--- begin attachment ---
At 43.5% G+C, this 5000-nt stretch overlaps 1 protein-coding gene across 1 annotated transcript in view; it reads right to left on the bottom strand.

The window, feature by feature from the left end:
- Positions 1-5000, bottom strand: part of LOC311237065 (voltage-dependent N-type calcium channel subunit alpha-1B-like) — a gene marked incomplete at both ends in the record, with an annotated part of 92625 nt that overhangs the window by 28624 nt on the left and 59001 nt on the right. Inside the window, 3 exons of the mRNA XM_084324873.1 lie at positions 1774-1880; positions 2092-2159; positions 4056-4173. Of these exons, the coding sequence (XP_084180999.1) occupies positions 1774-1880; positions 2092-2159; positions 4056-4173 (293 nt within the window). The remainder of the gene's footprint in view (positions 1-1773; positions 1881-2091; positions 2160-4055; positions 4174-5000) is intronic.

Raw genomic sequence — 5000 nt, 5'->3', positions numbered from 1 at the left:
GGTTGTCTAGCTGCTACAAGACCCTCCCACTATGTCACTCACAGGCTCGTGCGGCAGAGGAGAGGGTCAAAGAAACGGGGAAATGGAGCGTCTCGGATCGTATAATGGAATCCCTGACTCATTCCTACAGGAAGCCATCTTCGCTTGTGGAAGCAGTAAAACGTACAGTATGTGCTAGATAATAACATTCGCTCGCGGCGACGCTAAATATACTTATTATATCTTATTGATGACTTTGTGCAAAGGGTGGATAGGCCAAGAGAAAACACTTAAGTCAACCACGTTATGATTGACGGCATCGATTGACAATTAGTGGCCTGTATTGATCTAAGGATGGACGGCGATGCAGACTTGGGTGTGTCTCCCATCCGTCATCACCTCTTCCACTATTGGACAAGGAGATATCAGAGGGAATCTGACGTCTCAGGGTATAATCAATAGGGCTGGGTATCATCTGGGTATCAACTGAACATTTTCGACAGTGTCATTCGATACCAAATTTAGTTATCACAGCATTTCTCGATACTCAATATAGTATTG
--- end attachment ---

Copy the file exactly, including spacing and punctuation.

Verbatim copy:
At 43.5% G+C, this 5000-nt stretch overlaps 1 protein-coding gene across 1 annotated transcript in view; it reads right to left on the bottom strand.

The window, feature by feature from the left end:
- Positions 1-5000, bottom strand: part of LOC311237065 (voltage-dependent N-type calcium channel subunit alpha-1B-like) — a gene marked incomplete at both ends in the record, with an annotated part of 92625 nt that overhangs the window by 28624 nt on the left and 59001 nt on the right. Inside the window, 3 exons of the mRNA XM_084324873.1 lie at positions 1774-1880; positions 2092-2159; positions 4056-4173. Of these exons, the coding sequence (XP_084180999.1) occupies positions 1774-1880; positions 2092-2159; positions 4056-4173 (293 nt within the window). The remainder of the gene's footprint in view (positions 1-1773; positions 1881-2091; positions 2160-4055; positions 4174-5000) is intronic.

Raw genomic sequence — 5000 nt, 5'->3', positions numbered from 1 at the left:
GGTTGTCTAGCTGCTACAAGACCCTCCCACTATGTCACTCACAGGCTCGTGCGGCAGAGGAGAGGGTCAAAGAAACGGGGAAATGGAGCGTCTCGGATCGTATAATGGAATCCCTGACTCATTCCTACAGGAAGCCATCTTCGCTTGTGGAAGCAGTAAAACGTACAGTATGTGCTAGATAATAACATTCGCTCGCGGCGACGCTAAATATACTTATTATATCTTATTGATGACTTTGTGCAAAGGGTGGATAGGCCAAGAGAAAACACTTAAGTCAACCACGTTATGATTGACGGCATCGATTGACAATTAGTGGCCTGTATTGATCTAAGGATGGACGGCGATGCAGACTTGGGTGTGTCTCCCATCCGTCATCACCTCTTCCACTATTGGACAAGGAGATATCAGAGGGAATCTGACGTCTCAGGGTATAATCAATAGGGCTGGGTATCATCTGGGTATCAACTGAACATTTTCGACAGTGTCATTCGATACCAAATTTAGTTATCACAGCATTTCTCGATACTCAATATAGTATTG